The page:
However, if you gain too much weight, or if there are other stresses in your life that hormonally diminishes the protective effects of progesterone, then you’ll have more problems breathing at night, leading to or aggravating various pregnancy complications. High blood pressure (seen in pre-eclampsia), and diabetes are more likely in people with sleep apnea.

What’s just as important is what happens after delivery: Progesterone drops, but you’re left with all that weight. By definition, your sleep quality will drop significantly. This is one mechanism that can aggravate post-partum depression. Imagine how much worse it may be if you also lose your child.

If you’re a woman and are overweight and have sleep apnea, did you suffer any miscarriages or pregnancy complications in the past?

Women And Heart Disease: A Travesty

February 18, 2011

February is American Heart Month, and one thing that’s being stressed more this year is the fact that many women’s heart problems go undiagnosed, especially if they have atypical symptoms. The American Heart Association just recently came out with revised guidelines of cardiovascular disease prevention for women. The two interesting points they make is that women have a higher proportion of strokes to heart attacks compared with men. The other point they at emphasize is the fact that if  you had a complication during pregnancy, your risk of heart disease later in life is significantly higher.

What was surprising to me is that we have lots of studies showing that most cases of pregnancy-related complications such as preeclampsia and gestational diabetes may be caused by untreated obstructive sleep apnea. Since weight gain is a major risk for sleep apnea, why should pregnant women be excluded from having a sleep-breathing disorder? By definition, pregnancy will cause you to have temporary sleep-breathing problems, whether or not it’s officially obstructive sleep apnea.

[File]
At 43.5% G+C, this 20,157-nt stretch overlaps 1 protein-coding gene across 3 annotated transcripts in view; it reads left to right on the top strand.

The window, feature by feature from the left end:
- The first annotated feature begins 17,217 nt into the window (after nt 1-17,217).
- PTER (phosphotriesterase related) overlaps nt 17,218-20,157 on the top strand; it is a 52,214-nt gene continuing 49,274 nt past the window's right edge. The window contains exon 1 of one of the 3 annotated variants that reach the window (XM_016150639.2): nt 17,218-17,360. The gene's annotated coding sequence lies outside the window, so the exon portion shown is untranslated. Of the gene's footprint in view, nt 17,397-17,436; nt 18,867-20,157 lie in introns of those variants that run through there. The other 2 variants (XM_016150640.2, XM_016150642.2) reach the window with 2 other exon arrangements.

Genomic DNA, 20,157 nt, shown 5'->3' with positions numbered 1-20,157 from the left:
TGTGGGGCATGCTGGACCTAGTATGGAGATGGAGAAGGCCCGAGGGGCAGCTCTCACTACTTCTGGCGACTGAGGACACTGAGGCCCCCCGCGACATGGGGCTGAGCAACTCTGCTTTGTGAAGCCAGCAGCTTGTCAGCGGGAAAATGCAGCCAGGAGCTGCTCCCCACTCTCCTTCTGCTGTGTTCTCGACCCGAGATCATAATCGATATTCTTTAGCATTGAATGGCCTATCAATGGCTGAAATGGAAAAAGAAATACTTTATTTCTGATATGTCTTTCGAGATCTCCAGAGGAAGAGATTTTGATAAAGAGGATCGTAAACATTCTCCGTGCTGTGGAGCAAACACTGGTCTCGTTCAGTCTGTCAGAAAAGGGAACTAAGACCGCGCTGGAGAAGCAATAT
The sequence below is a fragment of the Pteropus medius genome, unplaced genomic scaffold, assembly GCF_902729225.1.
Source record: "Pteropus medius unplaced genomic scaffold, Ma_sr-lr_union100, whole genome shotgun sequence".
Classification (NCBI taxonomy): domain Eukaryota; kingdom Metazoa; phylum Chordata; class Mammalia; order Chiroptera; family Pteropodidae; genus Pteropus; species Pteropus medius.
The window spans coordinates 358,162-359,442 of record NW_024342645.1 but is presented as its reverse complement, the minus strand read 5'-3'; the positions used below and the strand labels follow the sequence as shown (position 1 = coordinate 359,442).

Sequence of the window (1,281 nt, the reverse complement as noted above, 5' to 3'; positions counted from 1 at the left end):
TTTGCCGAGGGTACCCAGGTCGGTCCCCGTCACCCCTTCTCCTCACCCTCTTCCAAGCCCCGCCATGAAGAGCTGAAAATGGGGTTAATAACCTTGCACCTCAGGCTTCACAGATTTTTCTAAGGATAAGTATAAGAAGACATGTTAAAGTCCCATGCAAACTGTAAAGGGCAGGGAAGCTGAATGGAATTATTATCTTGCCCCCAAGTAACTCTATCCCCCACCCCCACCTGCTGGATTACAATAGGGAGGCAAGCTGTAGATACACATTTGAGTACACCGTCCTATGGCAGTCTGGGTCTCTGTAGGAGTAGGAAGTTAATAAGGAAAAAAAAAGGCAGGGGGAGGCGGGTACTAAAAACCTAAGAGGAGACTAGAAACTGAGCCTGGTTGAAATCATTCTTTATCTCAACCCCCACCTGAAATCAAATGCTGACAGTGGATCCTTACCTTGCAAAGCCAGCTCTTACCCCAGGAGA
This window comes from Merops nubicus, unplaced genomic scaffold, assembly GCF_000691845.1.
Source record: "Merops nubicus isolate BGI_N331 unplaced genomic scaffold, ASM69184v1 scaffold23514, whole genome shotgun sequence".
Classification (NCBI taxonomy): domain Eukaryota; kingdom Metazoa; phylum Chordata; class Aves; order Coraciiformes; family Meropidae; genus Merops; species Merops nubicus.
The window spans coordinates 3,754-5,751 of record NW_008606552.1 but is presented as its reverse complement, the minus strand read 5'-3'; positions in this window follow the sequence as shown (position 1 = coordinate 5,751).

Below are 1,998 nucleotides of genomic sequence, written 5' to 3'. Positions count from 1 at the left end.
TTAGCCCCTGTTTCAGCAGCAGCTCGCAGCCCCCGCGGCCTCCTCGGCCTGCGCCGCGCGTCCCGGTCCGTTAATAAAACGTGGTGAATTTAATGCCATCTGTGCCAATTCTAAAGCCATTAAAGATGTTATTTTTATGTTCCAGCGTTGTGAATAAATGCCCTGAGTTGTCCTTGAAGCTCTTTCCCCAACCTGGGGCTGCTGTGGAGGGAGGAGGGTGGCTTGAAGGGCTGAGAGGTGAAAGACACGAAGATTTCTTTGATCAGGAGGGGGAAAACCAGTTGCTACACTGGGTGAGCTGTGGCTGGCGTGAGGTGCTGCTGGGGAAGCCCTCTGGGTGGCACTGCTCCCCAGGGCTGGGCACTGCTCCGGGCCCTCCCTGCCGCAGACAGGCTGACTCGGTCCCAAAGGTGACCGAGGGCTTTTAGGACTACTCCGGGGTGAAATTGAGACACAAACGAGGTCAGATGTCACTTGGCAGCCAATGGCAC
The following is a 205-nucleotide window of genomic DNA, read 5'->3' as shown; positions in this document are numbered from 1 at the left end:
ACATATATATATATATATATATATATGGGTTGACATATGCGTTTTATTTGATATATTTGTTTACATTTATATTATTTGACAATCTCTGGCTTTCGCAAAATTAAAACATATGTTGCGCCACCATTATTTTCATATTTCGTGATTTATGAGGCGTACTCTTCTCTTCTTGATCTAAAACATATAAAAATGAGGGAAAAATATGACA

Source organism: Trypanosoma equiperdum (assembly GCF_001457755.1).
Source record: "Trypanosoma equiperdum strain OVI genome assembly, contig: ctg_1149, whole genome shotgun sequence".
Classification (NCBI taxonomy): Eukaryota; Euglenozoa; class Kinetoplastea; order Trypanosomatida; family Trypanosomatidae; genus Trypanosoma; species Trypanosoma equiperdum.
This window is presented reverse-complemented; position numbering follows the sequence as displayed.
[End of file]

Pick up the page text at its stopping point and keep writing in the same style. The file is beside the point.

The one thing that protects against sleep apnea during pregnancy is the rise in progesterone, which acts as an upper airway muscle stimulant, but this can only help so much. As progesterone drops after delivery, what do you think will happen to women who still have most their pregnancy weight? I’m willing to bet that if you do the same study looking at post-partum complications such as postpartum depression, you’ll see the same increased rate of heart disease later in life.

The shocking thing was that nowhere in these general guidelines do they even mention looking for obstructive sleep apnea. I won’t begin to talk about the link between stroke and sleep apnea–there are just too many studies to mention. I encourage you to take a look at the recommendations of the American Heart Association’s website. Tell me what you think about this glaring omission.

Heart Attack Symptoms in Women – A Must Read

January 1, 2011

I came across a post in KevinMD with stories from women (many in their 30s and 40s) who suffered from serious heart attacks. I commented on this post in #5. I strongly urge you to read the entire article. I’ve also posted my reply below:

Wow! I was riveted while I read through the entire post. We know that younger women can have heart attacks, and it’s acknowledged that doctors are not good at picking up heart attack symptoms in younger women.